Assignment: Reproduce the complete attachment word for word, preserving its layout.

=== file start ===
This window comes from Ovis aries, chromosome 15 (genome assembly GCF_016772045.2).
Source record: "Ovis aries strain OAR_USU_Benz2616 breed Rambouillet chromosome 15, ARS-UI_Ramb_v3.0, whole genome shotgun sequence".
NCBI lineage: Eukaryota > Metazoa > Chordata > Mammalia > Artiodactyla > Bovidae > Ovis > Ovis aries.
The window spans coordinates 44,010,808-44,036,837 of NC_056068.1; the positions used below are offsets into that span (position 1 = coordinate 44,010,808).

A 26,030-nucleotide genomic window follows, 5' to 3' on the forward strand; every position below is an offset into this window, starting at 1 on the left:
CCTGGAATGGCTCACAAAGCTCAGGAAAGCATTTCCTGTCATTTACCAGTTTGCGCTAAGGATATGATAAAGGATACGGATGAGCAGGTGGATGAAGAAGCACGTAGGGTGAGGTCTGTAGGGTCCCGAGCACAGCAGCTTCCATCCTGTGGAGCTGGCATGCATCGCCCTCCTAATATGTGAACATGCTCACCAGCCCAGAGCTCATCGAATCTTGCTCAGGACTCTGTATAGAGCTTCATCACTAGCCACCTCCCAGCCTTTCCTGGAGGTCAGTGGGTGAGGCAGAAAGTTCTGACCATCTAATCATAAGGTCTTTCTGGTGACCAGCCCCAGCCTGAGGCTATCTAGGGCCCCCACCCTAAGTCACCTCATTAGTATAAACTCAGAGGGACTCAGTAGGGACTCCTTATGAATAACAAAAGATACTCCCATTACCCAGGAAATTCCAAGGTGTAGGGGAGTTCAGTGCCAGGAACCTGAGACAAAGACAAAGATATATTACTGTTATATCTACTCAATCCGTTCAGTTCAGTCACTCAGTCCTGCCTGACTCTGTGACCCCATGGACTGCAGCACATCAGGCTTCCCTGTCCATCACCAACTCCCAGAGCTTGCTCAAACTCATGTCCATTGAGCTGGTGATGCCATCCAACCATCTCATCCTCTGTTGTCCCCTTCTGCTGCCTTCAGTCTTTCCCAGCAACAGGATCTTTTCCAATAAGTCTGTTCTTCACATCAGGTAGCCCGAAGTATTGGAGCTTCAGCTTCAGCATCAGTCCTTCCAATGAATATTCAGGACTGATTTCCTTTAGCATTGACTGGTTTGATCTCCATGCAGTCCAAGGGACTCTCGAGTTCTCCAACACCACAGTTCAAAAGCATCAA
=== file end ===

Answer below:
This window comes from Ovis aries, chromosome 15 (genome assembly GCF_016772045.2).
Source record: "Ovis aries strain OAR_USU_Benz2616 breed Rambouillet chromosome 15, ARS-UI_Ramb_v3.0, whole genome shotgun sequence".
NCBI lineage: Eukaryota > Metazoa > Chordata > Mammalia > Artiodactyla > Bovidae > Ovis > Ovis aries.
The window spans coordinates 44,010,808-44,036,837 of NC_056068.1; the positions used below are offsets into that span (position 1 = coordinate 44,010,808).

A 26,030-nucleotide genomic window follows, 5' to 3' on the forward strand; every position below is an offset into this window, starting at 1 on the left:
CCTGGAATGGCTCACAAAGCTCAGGAAAGCATTTCCTGTCATTTACCAGTTTGCGCTAAGGATATGATAAAGGATACGGATGAGCAGGTGGATGAAGAAGCACGTAGGGTGAGGTCTGTAGGGTCCCGAGCACAGCAGCTTCCATCCTGTGGAGCTGGCATGCATCGCCCTCCTAATATGTGAACATGCTCACCAGCCCAGAGCTCATCGAATCTTGCTCAGGACTCTGTATAGAGCTTCATCACTAGCCACCTCCCAGCCTTTCCTGGAGGTCAGTGGGTGAGGCAGAAAGTTCTGACCATCTAATCATAAGGTCTTTCTGGTGACCAGCCCCAGCCTGAGGCTATCTAGGGCCCCCACCCTAAGTCACCTCATTAGTATAAACTCAGAGGGACTCAGTAGGGACTCCTTATGAATAACAAAAGATACTCCCATTACCCAGGAAATTCCAAGGTGTAGGGGAGTTCAGTGCCAGGAACCTGAGACAAAGACAAAGATATATTACTGTTATATCTACTCAATCCGTTCAGTTCAGTCACTCAGTCCTGCCTGACTCTGTGACCCCATGGACTGCAGCACATCAGGCTTCCCTGTCCATCACCAACTCCCAGAGCTTGCTCAAACTCATGTCCATTGAGCTGGTGATGCCATCCAACCATCTCATCCTCTGTTGTCCCCTTCTGCTGCCTTCAGTCTTTCCCAGCAACAGGATCTTTTCCAATAAGTCTGTTCTTCACATCAGGTAGCCCGAAGTATTGGAGCTTCAGCTTCAGCATCAGTCCTTCCAATGAATATTCAGGACTGATTTCCTTTAGCATTGACTGGTTTGATCTCCATGCAGTCCAAGGGACTCTCGAGTTCTCCAACACCACAGTTCAAAAGCATCAA